Meg Weston and John Paul Caponigro will share their obsessions with fire and ice in poems and images with a reading and lively discussion on The Poets Corner, Dec. 13, 2020, from 4 p.m. to 5:30 p.m.
Meg Weston has been obsessed with volcanoes since the eruption of Surtsey off the coast of Iceland in 1963. Throughout her life she has traveled, photographed, and written about this connection with the places where Earth reveals its inner core in processes of destruction, creation, and transformation. In her poetry, she explores her connection to the earth, memory, landscape, and perspectives of time.
John Paul Caponigro is a pioneer among visual artists working with digital media whose art has been exhibited and collected internationally. His life’s work is both a call to connection with nature and a call for conscientious creative interaction with the environment during a time of rapid change.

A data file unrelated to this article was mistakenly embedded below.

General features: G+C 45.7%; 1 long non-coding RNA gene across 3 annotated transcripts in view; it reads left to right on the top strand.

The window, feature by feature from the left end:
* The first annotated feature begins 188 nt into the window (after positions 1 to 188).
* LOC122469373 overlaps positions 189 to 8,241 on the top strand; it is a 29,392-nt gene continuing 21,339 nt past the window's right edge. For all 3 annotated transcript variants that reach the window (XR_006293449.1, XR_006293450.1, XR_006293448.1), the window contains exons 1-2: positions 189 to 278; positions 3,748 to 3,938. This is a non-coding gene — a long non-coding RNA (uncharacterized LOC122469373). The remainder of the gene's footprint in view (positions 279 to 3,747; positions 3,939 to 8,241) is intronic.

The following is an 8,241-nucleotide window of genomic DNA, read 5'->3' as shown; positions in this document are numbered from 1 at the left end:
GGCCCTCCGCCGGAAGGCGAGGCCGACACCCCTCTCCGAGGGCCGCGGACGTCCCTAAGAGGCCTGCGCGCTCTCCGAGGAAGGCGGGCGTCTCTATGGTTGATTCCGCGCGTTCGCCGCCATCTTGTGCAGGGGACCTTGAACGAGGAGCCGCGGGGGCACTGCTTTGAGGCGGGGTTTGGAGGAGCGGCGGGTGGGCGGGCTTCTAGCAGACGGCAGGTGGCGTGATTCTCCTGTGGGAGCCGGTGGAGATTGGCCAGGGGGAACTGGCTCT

“Caponigro’s poetry takes us to the most remote landscapes on earth — the Arctic and the Antarctic — to hear his urgent message of understanding the impact on the earth and the call to consciousness,” said Poet Corner, in a news release.
With discussion moderated by Kathrin Seitz, Caponigro and Weston will respond to each other’s images and poems, discuss their similar and different approaches to writing about connection to the earth, and explore the genre of “eco-poetry” and the issues of climate change.
The Poets Corner is a platform created to foster community among writers and readers of poetry and short prose. Founded by former Maine Media Workshops + College president Meg Weston and author/writing coach Kathrin Seitz, The Poets Corner is based in Midcoast Maine, and hosts virtual readings on the second Sunday of each month.
To register for the event and more information: www.ThePoetsCorner.org/events
Upcoming readings on The Poets Corner:
January 10 – Natalie Goldberg, author of Writing Down the Bones, will read along with a group of accomplished writers who have worked with her: Dorotea Mendoza, Dara Kalima Marsh, Aomawa Shields, Carolyn Antonio, and Armely Matas.